The festive season brings reminders to be thankful. We should be thankful for the gifts of life, good health and family. We should also be thankful for the fortune of having reliable sources of income.
And while doing so, we should not forget the many Kenyans who did not make it to the end of the year and their loved ones. May they find peace and may the memories of their departed be a blessing.
As a country, 2022 was a year of tremendous political education. It is the year in which a good share of the country internalised the idea that incumbents who fail to deliver should be punished, regardless of their ethnicity.
As a corollary, we also learned that enough of our people are willing to vote across ethnic lines, even if it means going against self-appointed ethnic chiefs.
These are important milestones in our political development.
This year we also emerged from the economic and public health ravages of the Covid-19 pandemic.
We should be thankful for our collective resilience in weathering the public health emergency occasioned by the pandemic, and the sacrifices most of us made to protect the lives of the vulnerable among us.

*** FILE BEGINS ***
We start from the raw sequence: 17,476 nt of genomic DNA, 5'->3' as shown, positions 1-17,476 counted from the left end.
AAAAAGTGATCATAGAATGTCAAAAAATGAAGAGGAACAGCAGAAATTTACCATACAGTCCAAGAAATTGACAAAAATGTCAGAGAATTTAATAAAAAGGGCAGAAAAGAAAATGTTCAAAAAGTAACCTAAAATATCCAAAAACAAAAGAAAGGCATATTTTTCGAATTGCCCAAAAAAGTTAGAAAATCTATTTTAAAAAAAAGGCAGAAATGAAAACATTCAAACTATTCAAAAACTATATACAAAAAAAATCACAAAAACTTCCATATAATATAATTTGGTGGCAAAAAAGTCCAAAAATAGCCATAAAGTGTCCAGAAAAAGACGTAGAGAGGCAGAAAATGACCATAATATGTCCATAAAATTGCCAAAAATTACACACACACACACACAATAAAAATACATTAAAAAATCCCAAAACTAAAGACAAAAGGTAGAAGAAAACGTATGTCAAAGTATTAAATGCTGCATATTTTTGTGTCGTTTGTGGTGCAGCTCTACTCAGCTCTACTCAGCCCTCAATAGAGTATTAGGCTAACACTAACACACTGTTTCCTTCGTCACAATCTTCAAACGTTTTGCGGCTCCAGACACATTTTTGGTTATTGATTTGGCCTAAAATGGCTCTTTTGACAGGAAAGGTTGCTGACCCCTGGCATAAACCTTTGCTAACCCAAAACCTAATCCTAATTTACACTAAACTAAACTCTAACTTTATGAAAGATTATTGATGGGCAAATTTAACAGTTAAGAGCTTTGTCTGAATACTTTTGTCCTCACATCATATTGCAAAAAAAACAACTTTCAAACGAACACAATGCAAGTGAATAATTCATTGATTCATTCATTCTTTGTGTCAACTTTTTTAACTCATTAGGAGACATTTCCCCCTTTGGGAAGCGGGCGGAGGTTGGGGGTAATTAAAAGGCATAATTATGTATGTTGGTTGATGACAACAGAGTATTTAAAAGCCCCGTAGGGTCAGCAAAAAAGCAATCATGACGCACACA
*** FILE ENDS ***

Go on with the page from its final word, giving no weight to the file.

While the pandemic also revealed the worst among us (especially those in government who saw it as an opportunity to steal public funds) it also demonstrated our collective humanity.
Countless unsung heroes sacrificed their time and incomes to protect the immunocompromised or those needing economic assistance. We applaud them all.
Working Kenyans all over the country deserve the honour of Best People of the Year.
Throughout the year they have propped up the economy under the most difficult circumstances.
They ensured that hospitals were in operation during the closures.
Many of them did so under the most dehumanising wages imaginable. One hopes that their rewards will be investments that promote mass job creation and contribute to the general wellbeing of the economy.
In the New Year, we should collectively endeavour to be better people. This means being better family members, better workers, better congregants and better citizens.
The journey will not always be easy, but we collectively stand to benefit immensely from always learning to be kind to one another.
The writer is an Assistant Professor at Georgetown University